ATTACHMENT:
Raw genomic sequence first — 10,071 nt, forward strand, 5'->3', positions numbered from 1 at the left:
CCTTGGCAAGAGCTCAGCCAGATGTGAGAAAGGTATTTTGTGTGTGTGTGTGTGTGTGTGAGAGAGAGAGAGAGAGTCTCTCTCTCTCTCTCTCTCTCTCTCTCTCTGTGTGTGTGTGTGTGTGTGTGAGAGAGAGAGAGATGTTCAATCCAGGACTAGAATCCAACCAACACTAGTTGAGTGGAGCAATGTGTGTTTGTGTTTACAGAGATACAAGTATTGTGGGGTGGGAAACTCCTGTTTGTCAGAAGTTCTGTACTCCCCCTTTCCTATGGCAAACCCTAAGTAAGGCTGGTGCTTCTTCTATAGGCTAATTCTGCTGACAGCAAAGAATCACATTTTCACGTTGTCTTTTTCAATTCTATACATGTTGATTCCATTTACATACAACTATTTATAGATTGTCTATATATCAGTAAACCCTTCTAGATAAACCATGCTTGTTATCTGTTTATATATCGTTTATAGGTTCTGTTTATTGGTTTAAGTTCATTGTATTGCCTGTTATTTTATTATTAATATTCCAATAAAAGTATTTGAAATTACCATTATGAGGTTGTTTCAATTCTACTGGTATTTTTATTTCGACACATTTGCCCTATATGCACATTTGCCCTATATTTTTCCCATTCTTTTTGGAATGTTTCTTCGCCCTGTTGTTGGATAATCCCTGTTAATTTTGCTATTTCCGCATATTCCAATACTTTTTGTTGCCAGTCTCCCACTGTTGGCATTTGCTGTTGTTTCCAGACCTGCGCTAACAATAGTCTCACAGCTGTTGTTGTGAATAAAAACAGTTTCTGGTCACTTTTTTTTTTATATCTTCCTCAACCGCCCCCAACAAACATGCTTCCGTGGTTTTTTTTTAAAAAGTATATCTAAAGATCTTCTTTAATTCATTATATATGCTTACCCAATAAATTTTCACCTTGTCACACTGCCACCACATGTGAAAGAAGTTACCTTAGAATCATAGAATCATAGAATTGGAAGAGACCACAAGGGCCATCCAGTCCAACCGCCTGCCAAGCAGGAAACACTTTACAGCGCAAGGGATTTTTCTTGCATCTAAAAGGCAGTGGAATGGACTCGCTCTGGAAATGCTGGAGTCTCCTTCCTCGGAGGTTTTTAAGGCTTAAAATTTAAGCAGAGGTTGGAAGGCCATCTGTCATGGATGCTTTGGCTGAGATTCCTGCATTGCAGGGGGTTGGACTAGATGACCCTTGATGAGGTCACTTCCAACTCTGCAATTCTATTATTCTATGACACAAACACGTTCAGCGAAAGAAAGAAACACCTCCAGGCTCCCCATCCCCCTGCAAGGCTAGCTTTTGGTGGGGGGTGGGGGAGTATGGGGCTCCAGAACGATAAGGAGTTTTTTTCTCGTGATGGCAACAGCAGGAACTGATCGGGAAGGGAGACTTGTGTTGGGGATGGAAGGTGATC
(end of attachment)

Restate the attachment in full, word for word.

Raw genomic sequence first — 10,071 nt, forward strand, 5'->3', positions numbered from 1 at the left:
CCTTGGCAAGAGCTCAGCCAGATGTGAGAAAGGTATTTTGTGTGTGTGTGTGTGTGTGTGAGAGAGAGAGAGAGAGTCTCTCTCTCTCTCTCTCTCTCTCTCTCTCTGTGTGTGTGTGTGTGTGTGTGAGAGAGAGAGAGATGTTCAATCCAGGACTAGAATCCAACCAACACTAGTTGAGTGGAGCAATGTGTGTTTGTGTTTACAGAGATACAAGTATTGTGGGGTGGGAAACTCCTGTTTGTCAGAAGTTCTGTACTCCCCCTTTCCTATGGCAAACCCTAAGTAAGGCTGGTGCTTCTTCTATAGGCTAATTCTGCTGACAGCAAAGAATCACATTTTCACGTTGTCTTTTTCAATTCTATACATGTTGATTCCATTTACATACAACTATTTATAGATTGTCTATATATCAGTAAACCCTTCTAGATAAACCATGCTTGTTATCTGTTTATATATCGTTTATAGGTTCTGTTTATTGGTTTAAGTTCATTGTATTGCCTGTTATTTTATTATTAATATTCCAATAAAAGTATTTGAAATTACCATTATGAGGTTGTTTCAATTCTACTGGTATTTTTATTTCGACACATTTGCCCTATATGCACATTTGCCCTATATTTTTCCCATTCTTTTTGGAATGTTTCTTCGCCCTGTTGTTGGATAATCCCTGTTAATTTTGCTATTTCCGCATATTCCAATACTTTTTGTTGCCAGTCTCCCACTGTTGGCATTTGCTGTTGTTTCCAGACCTGCGCTAACAATAGTCTCACAGCTGTTGTTGTGAATAAAAACAGTTTCTGGTCACTTTTTTTTTTATATCTTCCTCAACCGCCCCCAACAAACATGCTTCCGTGGTTTTTTTTTAAAAAGTATATCTAAAGATCTTCTTTAATTCATTATATATGCTTACCCAATAAATTTTCACCTTGTCACACTGCCACCACATGTGAAAGAAGTTACCTTAGAATCATAGAATCATAGAATTGGAAGAGACCACAAGGGCCATCCAGTCCAACCGCCTGCCAAGCAGGAAACACTTTACAGCGCAAGGGATTTTTCTTGCATCTAAAAGGCAGTGGAATGGACTCGCTCTGGAAATGCTGGAGTCTCCTTCCTCGGAGGTTTTTAAGGCTTAAAATTTAAGCAGAGGTTGGAAGGCCATCTGTCATGGATGCTTTGGCTGAGATTCCTGCATTGCAGGGGGTTGGACTAGATGACCCTTGATGAGGTCACTTCCAACTCTGCAATTCTATTATTCTATGACACAAACACGTTCAGCGAAAGAAAGAAACACCTCCAGGCTCCCCATCCCCCTGCAAGGCTAGCTTTTGGTGGGGGGTGGGGGAGTATGGGGCTCCAGAACGATAAGGAGTTTTTTTCTCGTGATGGCAACAGCAGGAACTGATCGGGAAGGGAGACTTGTGTTGGGGATGGAAGGTGATC